As stable manager, Adams, a 16-year-old C-2 from South Creek P.C., enjoyed the team dynamic this year, despite it being a random conglomeration of members. “I had a team of older girls. I’m usually the babysitter for the newbies, so this was a nice change,” she said. “Once we all got used to each other, it was a lot of fun.”

Sunshine Adds To Virginia Victory

Another Sunshine Region member, Kristina Ehmann, found a home on a scramble team with girls from the Virginia Region, and the three riders and stable manager Erica Jacquay combined just fine to earn the
training-level eventing championship, despite not having the luxury of a drop score.

Ehmann and her 7-year-old Trakehner, Got Milk, got the team off to a great start with a dressage score of 28.4 to add to Megan Behm and Christina McKitrick’s matching 36.8s.

The riders added a combined 2 time penalties on cross-country to 10 horse management points and Ehmann’s two rails in show jumping, and still had 9 points in hand over the second-placed team from Midsouth.

Purchased three years ago from Darren Chiacchia, the 17-hand Got Milk, a.k.a. “Edgar,” is usually impressive in dressage.


“I was a little worried coming to Kentucky because I didn’t know my team, but they were really great,” said Ehmann, 17, of Belleview, Fla. “I was also a little nervous before cross-country because a few of the fences were a little big, and we had kind of a scary warm-up, but the course itself ended up being really good.”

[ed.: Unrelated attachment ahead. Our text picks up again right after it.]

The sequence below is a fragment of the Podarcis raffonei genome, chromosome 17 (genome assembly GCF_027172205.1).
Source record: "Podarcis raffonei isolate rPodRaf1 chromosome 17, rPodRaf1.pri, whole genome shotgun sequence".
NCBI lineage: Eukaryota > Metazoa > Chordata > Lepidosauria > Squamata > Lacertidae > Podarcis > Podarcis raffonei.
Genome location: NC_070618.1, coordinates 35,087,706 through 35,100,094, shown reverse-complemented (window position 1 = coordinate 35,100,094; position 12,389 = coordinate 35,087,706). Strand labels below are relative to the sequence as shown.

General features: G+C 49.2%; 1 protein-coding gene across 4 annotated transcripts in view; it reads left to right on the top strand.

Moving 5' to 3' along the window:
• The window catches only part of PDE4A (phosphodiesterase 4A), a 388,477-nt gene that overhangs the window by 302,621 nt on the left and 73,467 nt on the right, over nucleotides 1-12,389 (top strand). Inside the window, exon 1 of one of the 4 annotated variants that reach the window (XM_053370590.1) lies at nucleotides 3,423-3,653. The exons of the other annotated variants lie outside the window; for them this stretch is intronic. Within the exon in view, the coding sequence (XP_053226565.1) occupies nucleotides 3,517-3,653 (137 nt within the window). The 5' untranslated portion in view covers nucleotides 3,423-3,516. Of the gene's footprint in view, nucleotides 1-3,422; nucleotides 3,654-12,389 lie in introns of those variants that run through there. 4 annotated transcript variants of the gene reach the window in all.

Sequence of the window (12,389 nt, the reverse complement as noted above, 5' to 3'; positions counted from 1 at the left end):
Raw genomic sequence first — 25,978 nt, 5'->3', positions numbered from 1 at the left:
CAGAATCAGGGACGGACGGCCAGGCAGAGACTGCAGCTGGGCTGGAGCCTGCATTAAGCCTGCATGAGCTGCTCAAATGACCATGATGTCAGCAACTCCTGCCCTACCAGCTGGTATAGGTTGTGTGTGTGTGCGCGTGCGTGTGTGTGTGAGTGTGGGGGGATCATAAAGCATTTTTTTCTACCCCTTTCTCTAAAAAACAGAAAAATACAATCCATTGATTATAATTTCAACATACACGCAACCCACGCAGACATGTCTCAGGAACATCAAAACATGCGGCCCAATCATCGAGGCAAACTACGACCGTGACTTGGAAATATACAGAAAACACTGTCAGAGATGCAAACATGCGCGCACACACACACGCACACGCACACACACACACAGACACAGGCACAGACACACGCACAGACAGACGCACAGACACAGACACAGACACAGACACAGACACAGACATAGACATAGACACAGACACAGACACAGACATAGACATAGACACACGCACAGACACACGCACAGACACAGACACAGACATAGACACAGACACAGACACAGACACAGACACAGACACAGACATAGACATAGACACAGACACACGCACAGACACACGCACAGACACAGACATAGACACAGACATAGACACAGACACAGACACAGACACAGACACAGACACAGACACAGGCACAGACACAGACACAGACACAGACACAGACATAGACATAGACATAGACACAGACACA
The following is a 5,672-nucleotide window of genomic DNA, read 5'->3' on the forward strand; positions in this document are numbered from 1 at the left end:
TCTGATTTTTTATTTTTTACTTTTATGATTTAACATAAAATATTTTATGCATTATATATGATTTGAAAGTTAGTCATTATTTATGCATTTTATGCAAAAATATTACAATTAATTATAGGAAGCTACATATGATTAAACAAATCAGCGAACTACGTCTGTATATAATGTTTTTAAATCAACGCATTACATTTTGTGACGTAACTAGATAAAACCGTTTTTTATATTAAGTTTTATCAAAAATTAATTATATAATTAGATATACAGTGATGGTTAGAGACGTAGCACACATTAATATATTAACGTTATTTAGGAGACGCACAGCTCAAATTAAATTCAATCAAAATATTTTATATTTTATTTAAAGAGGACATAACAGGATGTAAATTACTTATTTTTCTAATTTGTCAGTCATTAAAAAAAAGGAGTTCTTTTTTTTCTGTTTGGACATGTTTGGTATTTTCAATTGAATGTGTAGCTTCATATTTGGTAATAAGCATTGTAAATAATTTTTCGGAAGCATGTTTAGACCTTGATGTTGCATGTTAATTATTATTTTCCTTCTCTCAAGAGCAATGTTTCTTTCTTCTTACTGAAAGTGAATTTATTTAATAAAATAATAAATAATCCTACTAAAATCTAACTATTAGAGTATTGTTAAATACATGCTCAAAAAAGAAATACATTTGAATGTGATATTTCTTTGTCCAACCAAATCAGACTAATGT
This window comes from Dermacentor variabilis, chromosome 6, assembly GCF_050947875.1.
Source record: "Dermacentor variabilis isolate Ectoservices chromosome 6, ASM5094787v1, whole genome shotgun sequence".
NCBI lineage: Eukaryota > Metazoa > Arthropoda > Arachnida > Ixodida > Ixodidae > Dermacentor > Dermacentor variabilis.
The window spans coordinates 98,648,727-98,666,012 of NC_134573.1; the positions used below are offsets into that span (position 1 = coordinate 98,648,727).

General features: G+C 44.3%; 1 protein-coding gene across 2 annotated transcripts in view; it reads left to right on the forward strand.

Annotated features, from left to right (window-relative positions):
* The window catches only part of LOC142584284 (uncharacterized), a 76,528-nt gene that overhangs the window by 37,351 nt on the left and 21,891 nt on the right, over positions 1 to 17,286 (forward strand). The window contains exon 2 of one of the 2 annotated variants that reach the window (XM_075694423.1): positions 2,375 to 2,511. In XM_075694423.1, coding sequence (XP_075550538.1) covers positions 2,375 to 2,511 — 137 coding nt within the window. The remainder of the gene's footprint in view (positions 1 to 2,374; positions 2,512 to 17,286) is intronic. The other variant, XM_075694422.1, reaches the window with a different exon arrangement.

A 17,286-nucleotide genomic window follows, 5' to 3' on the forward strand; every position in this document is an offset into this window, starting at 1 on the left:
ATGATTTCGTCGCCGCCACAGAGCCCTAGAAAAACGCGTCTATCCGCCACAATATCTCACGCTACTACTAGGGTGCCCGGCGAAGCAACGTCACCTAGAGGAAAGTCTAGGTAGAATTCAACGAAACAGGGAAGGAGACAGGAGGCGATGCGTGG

McKitrick, 16, of Leesburg, Va., only added 1.6 time faults to her dressage score with Smooth Sailing, the 13-year-old Thorough-bred she’s had for four years.

The Difficult Run P.C. member wasn’t particularly impressed with their test and was pleasantly surprised by the score. “It took us a long time to get dressage down because he’s really long and lanky. Jumping is definitely his favorite,” she said.

Having moved up to preliminary two months ago, McKitrick and “Luka” didn’t find the cross-country course a huge challenge. “We got to go really fast; it was fun,” she said. “I was nervous for stadium though because the margin was so close.”